By: Elizabeth Coffey, Marketing G2 Digital Marketing Specialist
While the newspaper as you know it evolved from the handwritten news sheets popular in Venice circa 1566, the modern American newspaper got its start in the colonies in the early part of 18th century. Since then, news consumption has undergone a series of radical changes in America and all over the world due to globalization, innovation, and unforeseeable market disruptions.
Ad revenue has been the news industry’s bread and butter for a long time, because, for a while there at least, newspapers were the primary way local advertisers could get their business information in front of the people in the market they served. It was great being the only game in town.
The inventions of the telegraph, radio, and television all had their effect on the news industry (giving news producers new mediums to work with and disseminate their news through) but none of them forced the news industry to change their game. That is until the invention of the internet.
The internet and the digital revolution had a profound effect on many industries, but perhaps none felt the effect so acutely as the newspaper industry. News publishers tried giving away their content for free online in hopes that their old standby of a business model would continue to be sustainable.
This, as more and more news publishers are finding out, isn’t the case with the advent of tech giants like Facebook and Google entering the market and gobbling up all the ad revenue with their enhanced ability to offer data-driven customer targeting.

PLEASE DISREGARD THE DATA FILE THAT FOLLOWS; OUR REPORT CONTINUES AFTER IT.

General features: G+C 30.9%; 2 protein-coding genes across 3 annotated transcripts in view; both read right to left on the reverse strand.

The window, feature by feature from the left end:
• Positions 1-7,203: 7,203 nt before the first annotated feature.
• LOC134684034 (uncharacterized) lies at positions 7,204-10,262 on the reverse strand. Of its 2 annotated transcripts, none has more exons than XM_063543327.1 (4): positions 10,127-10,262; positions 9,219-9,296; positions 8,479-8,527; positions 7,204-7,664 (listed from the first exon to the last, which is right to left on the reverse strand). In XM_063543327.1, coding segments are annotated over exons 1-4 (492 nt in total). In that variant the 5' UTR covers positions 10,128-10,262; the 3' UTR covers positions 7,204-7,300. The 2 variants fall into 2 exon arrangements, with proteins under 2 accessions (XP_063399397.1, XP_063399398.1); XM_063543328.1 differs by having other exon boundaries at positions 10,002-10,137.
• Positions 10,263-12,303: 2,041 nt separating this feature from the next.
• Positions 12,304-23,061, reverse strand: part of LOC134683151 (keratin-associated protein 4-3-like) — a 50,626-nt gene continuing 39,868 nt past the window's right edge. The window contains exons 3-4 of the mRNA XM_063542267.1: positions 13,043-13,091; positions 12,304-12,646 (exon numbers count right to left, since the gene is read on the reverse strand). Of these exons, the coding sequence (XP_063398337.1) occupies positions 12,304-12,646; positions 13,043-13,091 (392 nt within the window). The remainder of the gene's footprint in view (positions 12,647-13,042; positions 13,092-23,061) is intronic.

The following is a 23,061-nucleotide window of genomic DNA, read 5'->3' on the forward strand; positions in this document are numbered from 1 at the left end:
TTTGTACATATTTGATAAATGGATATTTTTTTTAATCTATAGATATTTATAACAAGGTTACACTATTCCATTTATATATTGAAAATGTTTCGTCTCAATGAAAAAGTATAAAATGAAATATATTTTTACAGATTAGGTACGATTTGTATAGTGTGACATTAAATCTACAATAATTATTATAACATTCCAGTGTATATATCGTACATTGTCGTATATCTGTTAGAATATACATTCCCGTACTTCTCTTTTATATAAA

Now the push is to drive traditional subscription sales based on days of the week in the hopes that this will sustain the newspaper industry, but there are two giant problems with this proposed solution (besides Google and Facebook):
Over the next few weeks in this series of articles, you’ll learn why micropayments and a new subscription model are needed to save the news industry (so that news publishers can make money every time they create value) and to propel journalism into the digital age where the modern currencies are the trustworthiness and merit of news content, information, and consumer data.
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